Each year, the Urban Theological Institute at ULS hosts its Preaching with Power event, inviting distinguished African-American clergy and theologians to preach and lecture (mostly preach!) at the ULS Philadelphia Campus and at churches around Philadelphia. As usual, this year produced a host of powerful messages delivered with the deep passion and erudition that is a tradition in our African-American places of worship.
The featured guests were Rev. Dr. Marsha Brown Woodard, Director of Supervised Ministries and Senior Lecturer in Christian Ministry at Palmer Theological Seminary in Philadelphia, who gave a lecture at the Philadelphia Campus; Bishop J. Louis Felton, Senior Pastor at Mt. Airy Church of God in Christ (COGIC), who preached at his church; UTI Director Rev. Dr. Quintin L. Robertson preached at Mt. Airy COGIC, and at Mt. Zion Baptist Church of Germantown; Rev. Dr. Marcus D. Cosby, Senior Pastor at Wheeler Avenue Baptist Church in Houston, TX, also preached at Mt. Zion; Rev. Dr. Jawanza K. Colvin, Pastor at Olivet Institutional Baptist Church in Cleveland, OH, preached at Dare to Imagine Church; Rev. Cean R. James, an LTSP Alumnus and Founder and Pastor of Grace Fellowship United Church of Christ in the Elmwood neighborhood of Southwest Philadelphia, preached at the Schaeffer-Ashmead Chapel on the Philadelphia Campus; Rev. CeCee Mills, Associate Director for African Descent Ministries for the ELCA, preached at Reformation Lutheran Church; and Bishop John R. Bryant, Retired Bishop of the African Methodist Episcopal Church, preached at Mt. Tabor AME Church.
Preaching with Power is well-attended by ULS students as the preachers are some of the best in the country each year, with this year being no exception. Listening to sermons in the various venues also gives students a chance to experience worship in a different denomination, which is always a worthwhile and educational experience.
Bertha Cobia, a second-year M.Div. Student seeking ordination in the AME and a licensed evangelist in her denomination, heard Rev. James preach at the Philadelphia Campus. She said it was an enriching experience, “because he not only taught about preaching, but he took the scripture and he fit in to black religion.” Rev. James preached on Mark 10:46-52, the story of Jesus healing Bartimaeus, a blind man. “[Rev. James asked,] why do we holler? Why do we get up with excitement in the middle of a sermon?” Cobia said. “That’s the experience in the black religion. Bartimaeus was excited to be in the presence of Jesus, and the black church does the same thing. The excitement, the anticipation of Jesus coming into the service, the Holy Spirit coming into the service. It’s the same thing.”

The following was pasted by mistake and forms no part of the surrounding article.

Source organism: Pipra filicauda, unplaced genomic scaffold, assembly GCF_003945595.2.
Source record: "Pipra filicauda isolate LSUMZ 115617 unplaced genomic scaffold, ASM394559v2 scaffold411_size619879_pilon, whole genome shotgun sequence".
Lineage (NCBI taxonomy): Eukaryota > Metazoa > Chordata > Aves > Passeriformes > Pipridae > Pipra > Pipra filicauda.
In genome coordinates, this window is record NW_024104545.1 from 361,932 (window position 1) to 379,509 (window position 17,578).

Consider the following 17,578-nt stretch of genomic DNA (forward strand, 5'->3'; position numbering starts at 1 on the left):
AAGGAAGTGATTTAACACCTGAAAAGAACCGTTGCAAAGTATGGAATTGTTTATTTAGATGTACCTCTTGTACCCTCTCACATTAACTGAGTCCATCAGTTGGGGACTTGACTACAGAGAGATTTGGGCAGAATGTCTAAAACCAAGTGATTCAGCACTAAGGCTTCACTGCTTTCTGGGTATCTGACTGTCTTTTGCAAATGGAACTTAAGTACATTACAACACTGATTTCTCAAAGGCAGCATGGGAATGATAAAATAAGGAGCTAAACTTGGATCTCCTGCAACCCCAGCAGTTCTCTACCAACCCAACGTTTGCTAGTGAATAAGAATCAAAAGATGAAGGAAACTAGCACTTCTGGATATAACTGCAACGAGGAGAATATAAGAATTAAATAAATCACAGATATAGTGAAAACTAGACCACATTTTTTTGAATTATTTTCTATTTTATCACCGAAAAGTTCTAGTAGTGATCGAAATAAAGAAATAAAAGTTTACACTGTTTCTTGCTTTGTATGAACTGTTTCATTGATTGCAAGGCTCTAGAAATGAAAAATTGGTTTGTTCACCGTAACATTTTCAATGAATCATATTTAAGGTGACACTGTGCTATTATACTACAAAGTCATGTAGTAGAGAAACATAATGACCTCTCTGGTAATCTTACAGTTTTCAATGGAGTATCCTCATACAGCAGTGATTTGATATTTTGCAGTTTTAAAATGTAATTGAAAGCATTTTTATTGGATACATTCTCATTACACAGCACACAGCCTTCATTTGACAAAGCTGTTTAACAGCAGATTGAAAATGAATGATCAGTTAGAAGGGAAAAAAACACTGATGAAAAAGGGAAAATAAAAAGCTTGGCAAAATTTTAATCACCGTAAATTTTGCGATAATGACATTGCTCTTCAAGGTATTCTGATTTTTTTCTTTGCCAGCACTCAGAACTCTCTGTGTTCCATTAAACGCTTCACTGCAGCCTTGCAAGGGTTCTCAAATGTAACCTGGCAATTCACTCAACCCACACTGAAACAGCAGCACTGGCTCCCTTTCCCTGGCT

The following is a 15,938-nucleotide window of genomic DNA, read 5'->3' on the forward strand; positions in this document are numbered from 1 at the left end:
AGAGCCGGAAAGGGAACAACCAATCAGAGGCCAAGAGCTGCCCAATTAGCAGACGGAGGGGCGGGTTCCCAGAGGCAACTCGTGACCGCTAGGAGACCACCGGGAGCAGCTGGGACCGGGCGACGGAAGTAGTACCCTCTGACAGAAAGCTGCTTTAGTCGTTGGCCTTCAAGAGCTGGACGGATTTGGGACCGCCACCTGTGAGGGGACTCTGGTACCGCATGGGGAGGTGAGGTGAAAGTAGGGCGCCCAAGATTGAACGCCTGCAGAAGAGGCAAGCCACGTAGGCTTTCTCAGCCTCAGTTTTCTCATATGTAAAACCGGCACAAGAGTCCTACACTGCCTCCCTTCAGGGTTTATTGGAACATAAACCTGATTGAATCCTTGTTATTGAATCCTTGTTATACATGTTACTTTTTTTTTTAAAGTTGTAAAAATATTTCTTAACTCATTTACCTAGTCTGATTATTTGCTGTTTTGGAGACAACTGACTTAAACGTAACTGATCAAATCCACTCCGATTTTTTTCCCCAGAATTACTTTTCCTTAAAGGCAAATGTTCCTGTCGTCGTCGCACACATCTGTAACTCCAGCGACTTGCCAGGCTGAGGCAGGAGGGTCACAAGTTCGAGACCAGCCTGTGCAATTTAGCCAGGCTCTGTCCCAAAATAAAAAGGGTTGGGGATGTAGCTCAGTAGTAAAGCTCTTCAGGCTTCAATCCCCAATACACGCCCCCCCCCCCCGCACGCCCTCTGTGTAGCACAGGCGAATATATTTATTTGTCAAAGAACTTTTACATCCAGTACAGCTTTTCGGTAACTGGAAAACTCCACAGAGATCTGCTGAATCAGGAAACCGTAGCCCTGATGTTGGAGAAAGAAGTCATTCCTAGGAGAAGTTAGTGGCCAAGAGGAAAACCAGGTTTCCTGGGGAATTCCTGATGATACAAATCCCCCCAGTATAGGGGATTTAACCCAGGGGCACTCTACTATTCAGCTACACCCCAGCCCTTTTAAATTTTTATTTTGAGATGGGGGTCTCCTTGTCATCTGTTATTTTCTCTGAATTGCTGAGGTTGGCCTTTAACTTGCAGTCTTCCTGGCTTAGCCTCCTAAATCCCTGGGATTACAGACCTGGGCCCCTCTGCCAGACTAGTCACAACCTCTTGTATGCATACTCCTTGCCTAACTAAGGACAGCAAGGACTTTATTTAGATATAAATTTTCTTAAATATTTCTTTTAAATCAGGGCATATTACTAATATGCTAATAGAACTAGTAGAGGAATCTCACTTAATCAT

Joel Davis, a second year M.Div. student seeking ordination in the Episcopal Church, heard Bishop Bryant preach at Mt. Tabor. “I always have mixed feelings after hearing a Preaching with Power sermon,” Davis said. “On the one hand, the preachers are just amazingly powerful, intelligent and commanding in their material and in their presentations. On the other hand, I’m a seminary student, and I’m sitting there, hearing this just amazing sermon, thinking, ‘they expect me to do that? To preach that well?’ Bishop Bryant actually directed his sermon at those of us in the audience who are called to be ministers of the church, and he exhorted us — there’s really no other word — to have the courage of our convictions and our faith in our preaching and in our ministries. I think it’s a message we all needed to hear.”
Bishop Bryant’s message is a timely reminder to all of us involved in Christian education that it’s so easy to get caught up in the day-to-day tasks of teaching and learning, and forget our ultimate purpose, to Unify, Learn and Serve by training Christian leaders for a changing church and a changing world.
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